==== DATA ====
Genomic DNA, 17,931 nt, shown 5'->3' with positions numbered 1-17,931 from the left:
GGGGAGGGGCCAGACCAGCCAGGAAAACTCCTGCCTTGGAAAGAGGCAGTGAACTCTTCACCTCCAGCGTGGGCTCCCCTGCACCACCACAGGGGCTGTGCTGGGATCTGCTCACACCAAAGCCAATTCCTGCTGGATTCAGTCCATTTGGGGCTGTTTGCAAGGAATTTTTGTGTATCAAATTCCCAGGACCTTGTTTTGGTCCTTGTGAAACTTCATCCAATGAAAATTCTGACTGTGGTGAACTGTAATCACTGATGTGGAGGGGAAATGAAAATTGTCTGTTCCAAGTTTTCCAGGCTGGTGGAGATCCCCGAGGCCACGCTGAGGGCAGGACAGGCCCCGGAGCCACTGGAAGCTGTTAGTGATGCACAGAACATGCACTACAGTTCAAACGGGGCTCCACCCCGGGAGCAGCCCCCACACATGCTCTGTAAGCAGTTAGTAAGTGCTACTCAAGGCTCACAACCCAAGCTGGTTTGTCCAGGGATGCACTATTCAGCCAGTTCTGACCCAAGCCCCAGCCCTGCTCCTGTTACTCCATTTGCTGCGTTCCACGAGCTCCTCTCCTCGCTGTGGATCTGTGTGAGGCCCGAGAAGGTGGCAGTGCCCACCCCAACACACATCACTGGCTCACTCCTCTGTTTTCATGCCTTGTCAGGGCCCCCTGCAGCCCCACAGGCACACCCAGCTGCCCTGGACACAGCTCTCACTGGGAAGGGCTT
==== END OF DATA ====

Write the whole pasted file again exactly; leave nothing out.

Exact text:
Genomic DNA, 17,931 nt, shown 5'->3' with positions numbered 1-17,931 from the left:
GGGGAGGGGCCAGACCAGCCAGGAAAACTCCTGCCTTGGAAAGAGGCAGTGAACTCTTCACCTCCAGCGTGGGCTCCCCTGCACCACCACAGGGGCTGTGCTGGGATCTGCTCACACCAAAGCCAATTCCTGCTGGATTCAGTCCATTTGGGGCTGTTTGCAAGGAATTTTTGTGTATCAAATTCCCAGGACCTTGTTTTGGTCCTTGTGAAACTTCATCCAATGAAAATTCTGACTGTGGTGAACTGTAATCACTGATGTGGAGGGGAAATGAAAATTGTCTGTTCCAAGTTTTCCAGGCTGGTGGAGATCCCCGAGGCCACGCTGAGGGCAGGACAGGCCCCGGAGCCACTGGAAGCTGTTAGTGATGCACAGAACATGCACTACAGTTCAAACGGGGCTCCACCCCGGGAGCAGCCCCCACACATGCTCTGTAAGCAGTTAGTAAGTGCTACTCAAGGCTCACAACCCAAGCTGGTTTGTCCAGGGATGCACTATTCAGCCAGTTCTGACCCAAGCCCCAGCCCTGCTCCTGTTACTCCATTTGCTGCGTTCCACGAGCTCCTCTCCTCGCTGTGGATCTGTGTGAGGCCCGAGAAGGTGGCAGTGCCCACCCCAACACACATCACTGGCTCACTCCTCTGTTTTCATGCCTTGTCAGGGCCCCCTGCAGCCCCACAGGCACACCCAGCTGCCCTGGACACAGCTCTCACTGGGAAGGGCTT